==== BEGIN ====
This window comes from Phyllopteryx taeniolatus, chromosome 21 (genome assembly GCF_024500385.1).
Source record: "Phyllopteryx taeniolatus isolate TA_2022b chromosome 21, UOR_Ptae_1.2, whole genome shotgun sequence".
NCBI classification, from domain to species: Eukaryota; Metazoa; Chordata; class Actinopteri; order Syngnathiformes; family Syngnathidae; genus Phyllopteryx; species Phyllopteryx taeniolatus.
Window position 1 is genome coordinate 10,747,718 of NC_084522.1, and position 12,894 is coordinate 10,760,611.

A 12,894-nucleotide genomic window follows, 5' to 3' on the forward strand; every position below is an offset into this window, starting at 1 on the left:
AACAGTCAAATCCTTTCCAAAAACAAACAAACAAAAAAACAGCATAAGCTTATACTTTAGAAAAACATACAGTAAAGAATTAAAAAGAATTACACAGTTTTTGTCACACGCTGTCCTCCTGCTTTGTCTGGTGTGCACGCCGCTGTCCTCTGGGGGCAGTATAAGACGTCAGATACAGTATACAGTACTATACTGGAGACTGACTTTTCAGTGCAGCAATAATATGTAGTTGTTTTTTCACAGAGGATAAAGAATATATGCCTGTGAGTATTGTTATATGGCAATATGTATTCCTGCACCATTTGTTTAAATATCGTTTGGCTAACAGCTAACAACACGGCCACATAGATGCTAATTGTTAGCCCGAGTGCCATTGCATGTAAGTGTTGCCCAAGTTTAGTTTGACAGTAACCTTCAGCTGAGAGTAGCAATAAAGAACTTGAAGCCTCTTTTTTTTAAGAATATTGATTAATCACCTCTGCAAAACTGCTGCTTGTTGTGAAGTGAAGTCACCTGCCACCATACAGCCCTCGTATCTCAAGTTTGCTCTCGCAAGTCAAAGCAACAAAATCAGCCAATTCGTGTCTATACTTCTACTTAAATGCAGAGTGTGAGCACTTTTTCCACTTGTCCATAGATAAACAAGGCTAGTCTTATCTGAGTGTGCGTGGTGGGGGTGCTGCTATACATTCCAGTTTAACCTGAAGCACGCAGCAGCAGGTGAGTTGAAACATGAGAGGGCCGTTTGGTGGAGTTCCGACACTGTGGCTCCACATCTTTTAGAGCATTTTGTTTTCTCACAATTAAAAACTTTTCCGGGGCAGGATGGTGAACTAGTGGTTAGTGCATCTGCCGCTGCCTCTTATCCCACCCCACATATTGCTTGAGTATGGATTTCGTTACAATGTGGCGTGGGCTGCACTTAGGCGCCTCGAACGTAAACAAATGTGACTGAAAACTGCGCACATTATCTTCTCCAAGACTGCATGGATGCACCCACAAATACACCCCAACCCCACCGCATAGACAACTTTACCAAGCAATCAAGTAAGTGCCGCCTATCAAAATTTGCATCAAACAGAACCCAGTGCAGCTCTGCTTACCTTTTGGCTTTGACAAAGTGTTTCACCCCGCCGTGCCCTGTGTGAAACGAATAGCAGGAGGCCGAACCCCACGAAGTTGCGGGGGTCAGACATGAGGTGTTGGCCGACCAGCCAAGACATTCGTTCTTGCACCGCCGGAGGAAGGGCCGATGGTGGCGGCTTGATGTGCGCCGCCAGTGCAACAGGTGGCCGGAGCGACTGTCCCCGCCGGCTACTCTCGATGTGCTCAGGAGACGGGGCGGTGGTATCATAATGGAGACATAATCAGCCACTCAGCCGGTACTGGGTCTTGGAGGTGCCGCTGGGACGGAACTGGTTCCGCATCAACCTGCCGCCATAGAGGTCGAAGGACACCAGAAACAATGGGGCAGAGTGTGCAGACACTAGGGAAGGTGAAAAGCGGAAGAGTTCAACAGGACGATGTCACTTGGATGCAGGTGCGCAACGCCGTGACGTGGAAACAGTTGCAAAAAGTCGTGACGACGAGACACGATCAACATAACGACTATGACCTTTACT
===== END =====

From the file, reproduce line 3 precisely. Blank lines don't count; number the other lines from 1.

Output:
NCBI classification, from domain to species: Eukaryota; Metazoa; Chordata; class Actinopteri; order Syngnathiformes; family Syngnathidae; genus Phyllopteryx; species Phyllopteryx taeniolatus.